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The distributed data model: seize the opportunity

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The amount of data we generate is exploding exponentially — it’s a recognised feature of living in the 21st century. From the emails we send and tweets we write, to shopping online and watching videos, the figures are staggering! We’re now generating zettabytes of data at work and in our personal lives. To put that into context, within the next year there will be 40 times more bytes of data than stars in the sky.

But what does it all mean? Simply put, there is a massive amount of information that is just waiting to yield intelligence for businesses. And the potential is only going to grow as we lower the barriers to entry for increased IoT.

There is, however, more to data than just recognising the opportunity. How can businesses reap the rewards in a world almost drowning in data?

What does data success look like?

Global brands like John Deere, Netflix and Uber are all getting it right — using the available data to be more productive, create a better customer experience and deliver a more competitive service.

Success lies in the way we gather, process and store data. Should we do it in-house? In the cloud? Or rely on trusted colocation partners?

The answer lies somewhere in the intersection of all three options.

Different data, different models

There are pros and cons to each hosting option. For example, in-house or on-premise hosting can be risky and costly; you need to invest in hardware, maintain it and secure it. Cloud is inexpensive to buy, but there are cost implications when it comes to processing large amounts of data, as well as compliance concerns if that data has to be kept in a certain region. Colocation is a cost-effective option with connectivity and power taken care of by the provider.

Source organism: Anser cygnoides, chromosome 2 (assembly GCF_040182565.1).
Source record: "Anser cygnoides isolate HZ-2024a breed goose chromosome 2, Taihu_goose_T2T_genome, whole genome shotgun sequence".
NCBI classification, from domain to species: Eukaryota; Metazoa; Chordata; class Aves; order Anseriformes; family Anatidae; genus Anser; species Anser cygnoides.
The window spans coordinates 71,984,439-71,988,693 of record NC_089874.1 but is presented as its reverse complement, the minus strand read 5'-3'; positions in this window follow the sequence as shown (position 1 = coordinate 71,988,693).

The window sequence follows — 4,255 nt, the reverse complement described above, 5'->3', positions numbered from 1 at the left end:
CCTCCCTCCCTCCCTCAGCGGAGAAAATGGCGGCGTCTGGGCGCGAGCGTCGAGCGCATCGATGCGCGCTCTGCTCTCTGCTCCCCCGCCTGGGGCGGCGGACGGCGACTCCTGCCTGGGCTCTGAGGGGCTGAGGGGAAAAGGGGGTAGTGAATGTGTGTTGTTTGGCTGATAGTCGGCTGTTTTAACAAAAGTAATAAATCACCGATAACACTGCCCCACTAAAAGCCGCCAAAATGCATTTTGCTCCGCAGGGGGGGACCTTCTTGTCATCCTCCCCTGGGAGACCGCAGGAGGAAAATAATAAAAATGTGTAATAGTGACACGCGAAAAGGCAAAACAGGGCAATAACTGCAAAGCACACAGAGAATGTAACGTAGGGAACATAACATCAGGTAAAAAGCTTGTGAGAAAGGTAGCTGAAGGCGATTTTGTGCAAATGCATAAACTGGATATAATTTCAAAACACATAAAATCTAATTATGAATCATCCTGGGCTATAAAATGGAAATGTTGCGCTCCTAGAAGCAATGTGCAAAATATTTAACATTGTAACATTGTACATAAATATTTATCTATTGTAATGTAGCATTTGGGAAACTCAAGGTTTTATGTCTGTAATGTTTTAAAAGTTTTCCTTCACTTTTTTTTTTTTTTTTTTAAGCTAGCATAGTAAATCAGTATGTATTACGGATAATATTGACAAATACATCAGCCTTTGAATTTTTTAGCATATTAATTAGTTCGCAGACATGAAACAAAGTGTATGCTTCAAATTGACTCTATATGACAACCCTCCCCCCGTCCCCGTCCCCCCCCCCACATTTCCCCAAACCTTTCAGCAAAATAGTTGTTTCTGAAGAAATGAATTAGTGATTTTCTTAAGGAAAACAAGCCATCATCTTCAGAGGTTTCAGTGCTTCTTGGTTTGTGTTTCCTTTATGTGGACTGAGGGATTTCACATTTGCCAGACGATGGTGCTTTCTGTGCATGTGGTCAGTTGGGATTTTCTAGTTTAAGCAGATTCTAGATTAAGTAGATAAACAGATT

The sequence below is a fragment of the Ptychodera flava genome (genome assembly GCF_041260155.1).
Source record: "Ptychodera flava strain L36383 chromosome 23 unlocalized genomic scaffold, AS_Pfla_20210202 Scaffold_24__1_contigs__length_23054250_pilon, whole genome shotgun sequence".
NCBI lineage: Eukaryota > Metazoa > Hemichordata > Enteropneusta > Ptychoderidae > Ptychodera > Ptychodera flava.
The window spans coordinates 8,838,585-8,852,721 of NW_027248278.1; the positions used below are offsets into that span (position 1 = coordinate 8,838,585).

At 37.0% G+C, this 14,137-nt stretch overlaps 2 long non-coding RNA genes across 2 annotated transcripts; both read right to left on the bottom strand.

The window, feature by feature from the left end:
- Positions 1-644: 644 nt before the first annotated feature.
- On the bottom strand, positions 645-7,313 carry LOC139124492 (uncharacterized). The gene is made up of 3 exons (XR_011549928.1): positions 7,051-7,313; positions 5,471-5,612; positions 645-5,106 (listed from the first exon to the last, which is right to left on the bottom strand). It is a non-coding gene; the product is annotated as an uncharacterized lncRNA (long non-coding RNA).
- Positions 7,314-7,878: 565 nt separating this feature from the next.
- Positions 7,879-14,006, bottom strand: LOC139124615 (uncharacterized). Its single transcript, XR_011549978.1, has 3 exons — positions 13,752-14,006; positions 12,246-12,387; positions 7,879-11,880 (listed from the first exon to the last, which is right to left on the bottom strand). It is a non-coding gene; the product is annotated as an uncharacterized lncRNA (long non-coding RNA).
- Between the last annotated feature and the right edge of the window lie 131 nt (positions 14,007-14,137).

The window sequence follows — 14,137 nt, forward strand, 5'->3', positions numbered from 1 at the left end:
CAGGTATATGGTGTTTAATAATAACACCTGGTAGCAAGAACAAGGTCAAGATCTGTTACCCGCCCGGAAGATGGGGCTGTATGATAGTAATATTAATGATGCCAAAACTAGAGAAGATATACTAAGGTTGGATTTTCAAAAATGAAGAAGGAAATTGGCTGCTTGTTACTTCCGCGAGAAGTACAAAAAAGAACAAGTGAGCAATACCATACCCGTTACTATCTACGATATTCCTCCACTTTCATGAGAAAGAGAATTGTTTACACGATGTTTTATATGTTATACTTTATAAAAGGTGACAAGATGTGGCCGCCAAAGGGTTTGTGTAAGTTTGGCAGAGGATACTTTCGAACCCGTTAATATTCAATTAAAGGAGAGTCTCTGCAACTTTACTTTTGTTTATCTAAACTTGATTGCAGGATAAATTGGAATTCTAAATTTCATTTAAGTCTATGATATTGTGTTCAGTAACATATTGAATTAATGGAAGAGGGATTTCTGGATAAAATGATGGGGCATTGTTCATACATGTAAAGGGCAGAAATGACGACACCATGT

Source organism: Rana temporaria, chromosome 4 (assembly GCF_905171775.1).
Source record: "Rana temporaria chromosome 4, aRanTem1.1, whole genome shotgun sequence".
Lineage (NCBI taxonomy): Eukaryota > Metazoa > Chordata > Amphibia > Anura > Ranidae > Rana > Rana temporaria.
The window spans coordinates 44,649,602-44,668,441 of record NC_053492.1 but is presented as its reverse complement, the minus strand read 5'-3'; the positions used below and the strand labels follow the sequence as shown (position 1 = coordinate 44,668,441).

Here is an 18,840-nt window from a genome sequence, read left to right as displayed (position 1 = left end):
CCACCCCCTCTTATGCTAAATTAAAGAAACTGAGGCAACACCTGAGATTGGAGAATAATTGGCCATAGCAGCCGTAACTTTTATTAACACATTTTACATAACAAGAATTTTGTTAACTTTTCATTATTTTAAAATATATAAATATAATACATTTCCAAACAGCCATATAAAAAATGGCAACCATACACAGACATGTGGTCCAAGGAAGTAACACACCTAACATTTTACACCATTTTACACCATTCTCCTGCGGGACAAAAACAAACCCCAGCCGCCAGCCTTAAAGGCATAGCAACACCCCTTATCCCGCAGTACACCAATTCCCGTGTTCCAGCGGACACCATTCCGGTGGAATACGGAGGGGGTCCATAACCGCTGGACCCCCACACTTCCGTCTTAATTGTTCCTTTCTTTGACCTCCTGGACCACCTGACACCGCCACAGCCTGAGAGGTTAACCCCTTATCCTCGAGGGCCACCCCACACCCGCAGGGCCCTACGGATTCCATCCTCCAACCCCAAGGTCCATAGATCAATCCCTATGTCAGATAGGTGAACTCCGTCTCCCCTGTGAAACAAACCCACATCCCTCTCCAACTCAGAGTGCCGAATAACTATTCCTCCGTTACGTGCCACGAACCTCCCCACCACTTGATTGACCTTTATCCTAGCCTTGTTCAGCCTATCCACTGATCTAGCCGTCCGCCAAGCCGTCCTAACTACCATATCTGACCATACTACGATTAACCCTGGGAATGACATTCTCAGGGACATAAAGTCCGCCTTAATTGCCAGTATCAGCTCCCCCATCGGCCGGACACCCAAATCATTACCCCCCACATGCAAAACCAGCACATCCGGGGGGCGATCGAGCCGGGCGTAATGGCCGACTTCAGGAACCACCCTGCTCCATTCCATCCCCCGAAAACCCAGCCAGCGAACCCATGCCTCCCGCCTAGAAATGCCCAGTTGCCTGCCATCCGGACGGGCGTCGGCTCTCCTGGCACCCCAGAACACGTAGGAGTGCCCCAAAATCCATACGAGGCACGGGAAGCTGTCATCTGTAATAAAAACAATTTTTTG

Some data certainly can be kept in-house, while other data is best kept in public cloud. It just depends on the type of data, how quickly you need to generate insights, and whether Datathere are corporate governance or compliance issues you need to contend with. For example, a manufacturing company can keep its CRM in public cloud, using a software-as-a-service to get the best mix of cost and performance. But if it wants to use the intelligence from its production lines to influence decision making around stock control, shift allocation and machine maintenance, it makes sense to have that data processed and stored in a data centre close to where the information is generated.

In the same vein, an online casino has to adhere to regulation around where data and payments are processed. As a result, its gaming servers could be located in one region, while its email servers located in-house or in another region where cost is a factor instead of compliance.

The future is data

Regardless of industry, the future is data. Data rich insights will shape business competitiveness and be the true differentiator for success. This is the subject of our latest eBook, which looks at the data opportunity, takes an in-depth look at the distributed data model, and explores the role of the data centre.

Download the eBook to find out more.

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